A New Way of Living

DSCF1520Food production can be a problem for many people who have little or no access to land.

DSCF1521There are many who live in conditions where even a balcony is a precious space.

DSCF1532I have spoken before about the ways in which access to growing space can be achieved, through allotments, community gardens and the like, but here is something which may prove to be an inspiration, a new way of looking at food, both growing it and eating!

DSCF1527As an aspiring Vegan, (sometimes I miss the mark!) and dedicated grower and lover of all life, I have recently been converted to “Micro Greens.”

DSCF1526The concept is extraordinarily simple!

DSCF1525Seeds such as lettuce, peas, beets, etc., are sown and grown for about two weeks or less, before being harvested and added to dishes.

DSCF1519These Micro-Greens, it is said, contain up to 40% more nutrients than older, traditionally grown and harvested vegetables.

I can believe it!

DSCF1524Yesterday evening, I had a dish of cooked brown rice, mixed with Micro Greens, seasoned and drenched with the juice of half a fresh lime and this morning I feel a surge of energy!

DSCF1530Micro Greens can be grown on a window ledge, balcony, hanging basket…anywhere they can get a decent dose of light!

DSCF1538Growing Organic is easy to manage in small areas too!

DSCF1541Little or no problem with slugs and availability all the year around!

DSCF1540For me, the days of packaged salad of any kind are over and the tiresome task of cooking greens are almost over…adding raw makes more sense in every aspect of preparing and eating food!

DSCF1544All you need is a tray, or pot of compost, seeds and water!

DSCF1545So, there you have it…a new way of living…simple, easy and kind to Mother Earth!

And the fun part? Now you can enjoy seeing some of your vegetables run to seed, like this Mizuna in the Potager Bed!

DSCF1546Here are just some of the seeds you can grow Micro Salads from…
Brussels sprouts
Mustard greens
Red cabbage
Lemon Balm
and many more…
DSCF1547(Both the Light Catcher and the Bird Box were gifts, made by Nick O’Neill…aren’t they lovely?)
Happy growing!
Blessings from Bealtaine Cottage XXX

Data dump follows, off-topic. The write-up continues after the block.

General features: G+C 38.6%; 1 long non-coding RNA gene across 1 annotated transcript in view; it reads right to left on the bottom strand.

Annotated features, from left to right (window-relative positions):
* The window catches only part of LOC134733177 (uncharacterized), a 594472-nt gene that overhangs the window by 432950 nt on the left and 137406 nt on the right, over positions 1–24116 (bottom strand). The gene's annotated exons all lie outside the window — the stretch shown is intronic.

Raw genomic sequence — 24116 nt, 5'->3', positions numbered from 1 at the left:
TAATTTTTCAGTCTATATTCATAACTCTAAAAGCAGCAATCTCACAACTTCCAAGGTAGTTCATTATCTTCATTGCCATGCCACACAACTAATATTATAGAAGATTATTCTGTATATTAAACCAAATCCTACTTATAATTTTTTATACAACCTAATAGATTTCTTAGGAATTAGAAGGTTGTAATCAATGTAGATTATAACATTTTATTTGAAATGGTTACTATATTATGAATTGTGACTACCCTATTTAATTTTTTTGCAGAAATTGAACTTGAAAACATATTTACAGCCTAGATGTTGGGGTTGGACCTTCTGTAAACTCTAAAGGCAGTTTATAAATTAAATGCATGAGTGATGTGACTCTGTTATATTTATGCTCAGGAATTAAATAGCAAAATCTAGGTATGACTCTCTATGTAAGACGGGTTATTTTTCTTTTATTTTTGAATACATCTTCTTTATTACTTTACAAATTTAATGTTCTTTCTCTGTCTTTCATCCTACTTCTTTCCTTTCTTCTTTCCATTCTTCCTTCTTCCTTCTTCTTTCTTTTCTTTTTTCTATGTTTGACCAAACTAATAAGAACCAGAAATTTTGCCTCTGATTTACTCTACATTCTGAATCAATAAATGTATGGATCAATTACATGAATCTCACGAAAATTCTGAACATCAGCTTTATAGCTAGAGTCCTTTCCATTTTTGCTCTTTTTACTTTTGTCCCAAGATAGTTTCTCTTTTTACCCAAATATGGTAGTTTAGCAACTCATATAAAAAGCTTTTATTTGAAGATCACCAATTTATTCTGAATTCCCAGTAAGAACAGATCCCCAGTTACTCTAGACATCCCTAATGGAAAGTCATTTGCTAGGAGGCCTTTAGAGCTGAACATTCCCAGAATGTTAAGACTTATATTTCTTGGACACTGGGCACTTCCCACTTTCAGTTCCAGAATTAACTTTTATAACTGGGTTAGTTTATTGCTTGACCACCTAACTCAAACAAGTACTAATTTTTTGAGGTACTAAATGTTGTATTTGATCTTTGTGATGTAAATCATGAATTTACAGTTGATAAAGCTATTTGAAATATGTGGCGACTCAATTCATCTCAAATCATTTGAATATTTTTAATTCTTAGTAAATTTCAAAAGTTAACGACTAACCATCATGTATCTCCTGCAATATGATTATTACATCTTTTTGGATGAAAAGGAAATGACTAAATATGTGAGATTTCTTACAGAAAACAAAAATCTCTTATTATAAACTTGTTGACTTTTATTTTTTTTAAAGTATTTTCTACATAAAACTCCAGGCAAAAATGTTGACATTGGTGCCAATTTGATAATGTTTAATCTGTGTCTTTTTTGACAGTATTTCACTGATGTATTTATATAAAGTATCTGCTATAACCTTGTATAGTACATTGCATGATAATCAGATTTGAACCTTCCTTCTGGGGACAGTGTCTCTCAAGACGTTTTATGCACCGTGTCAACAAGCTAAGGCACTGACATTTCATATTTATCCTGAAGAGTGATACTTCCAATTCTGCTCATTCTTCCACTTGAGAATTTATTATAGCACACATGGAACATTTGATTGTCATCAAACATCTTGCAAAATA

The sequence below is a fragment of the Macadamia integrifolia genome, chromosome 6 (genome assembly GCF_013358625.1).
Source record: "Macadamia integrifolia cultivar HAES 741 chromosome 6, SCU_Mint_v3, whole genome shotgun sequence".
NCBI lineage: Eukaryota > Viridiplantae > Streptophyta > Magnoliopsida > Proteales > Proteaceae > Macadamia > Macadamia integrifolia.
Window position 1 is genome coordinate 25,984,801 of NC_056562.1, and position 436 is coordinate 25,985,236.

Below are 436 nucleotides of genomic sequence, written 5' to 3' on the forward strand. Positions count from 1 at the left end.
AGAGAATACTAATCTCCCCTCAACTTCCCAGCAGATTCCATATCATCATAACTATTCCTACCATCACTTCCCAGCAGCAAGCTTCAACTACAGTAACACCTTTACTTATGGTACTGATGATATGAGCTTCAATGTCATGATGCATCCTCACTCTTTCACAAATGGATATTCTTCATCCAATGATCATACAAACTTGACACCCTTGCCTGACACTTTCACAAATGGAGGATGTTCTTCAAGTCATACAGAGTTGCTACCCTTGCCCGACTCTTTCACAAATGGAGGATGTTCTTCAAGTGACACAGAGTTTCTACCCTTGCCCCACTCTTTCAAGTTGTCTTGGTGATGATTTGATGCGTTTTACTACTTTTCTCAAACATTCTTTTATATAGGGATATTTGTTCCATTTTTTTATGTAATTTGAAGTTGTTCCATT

1. Inspirational to this not-really-a-gardener who just discovered your blog only recently. It’s breakfast time here in Southern California and I am hungry for a fresh green salad of micro greens. I love the idea of growing my own salad greens . . . it doesn’t seem to be too difficult. Sara

    • Good evening Sarah from a soft May evening here in the west of Ireland. It’s so easy and so much fun to grow micro greens…it will change how you view food! Blessings XXX Colette

  2. Thank you for sharing your journey with gardening. Our daughter just planted an herb garden. Love the pick it fresh and eat it now concept!

  3. Thinking about the price of some seeds, I remember someone saying that to buy a cheap packet of dried peas works very well.

  4. Very inspiring, I can’t wait to gather those containers and start! I have been looking further into what plants are edible and was recently given a book called “Food from your Forest garden” by Martin Crawford and Caroline Aitken. One of the edibles was Sedum. I crept out late last night to pick off a leaf, and gingerly cut a bit off and I was surprised that it was quite nice, as so often I try plants that are edible but not very nice. The leaves are young at the moment and would look very attractive in a salad.

  5. Here’s a thought, Colette. We’ve been eating about 95% organic for almost 30 years, believe it or not. People complain that organic food is expensive (and it can be sometimes, I admit) but the thing is, thinking ‘organically’, as you know, almost invariably leads to veganism; it seems to me a perfectly natural and logical path to take. So…

    So…using methods such as your micro salads along with the more common sprouting, you can eat mega-healthily and for little money. Thus eating organic becomes not a matter of cost, more of principle. It becomes easier to buy, let’s say, a bag of your favourite top quality (and no doubt expensive) organic rice when the rest of your ingredients in the meal are ‘free’ or at least minimal cost.

    We have sprouts (growing in sprouting trays) on the window ledge every single day. There’s a huge bunch of alfalfa sprouts there at the moment. Mustard seed, radish, sunflower seed, whole lentils, broccoli (and other brassica) seeds, grains, cress, mung bean, chick pea and so on are just as easy and delicious. It’s another way to get your nutrition without chemicals or ‘waste’ and again, extremely cheap, tasty and versatile. Chick peas sprouted are a favourite of mine (raw hummus, yum) but all sprouts are easy to digest, as the phytic acid is neutralised and aflatoxins are inactivated.

    Enough for now! Good luck and take it easy.


Your comments are welcome!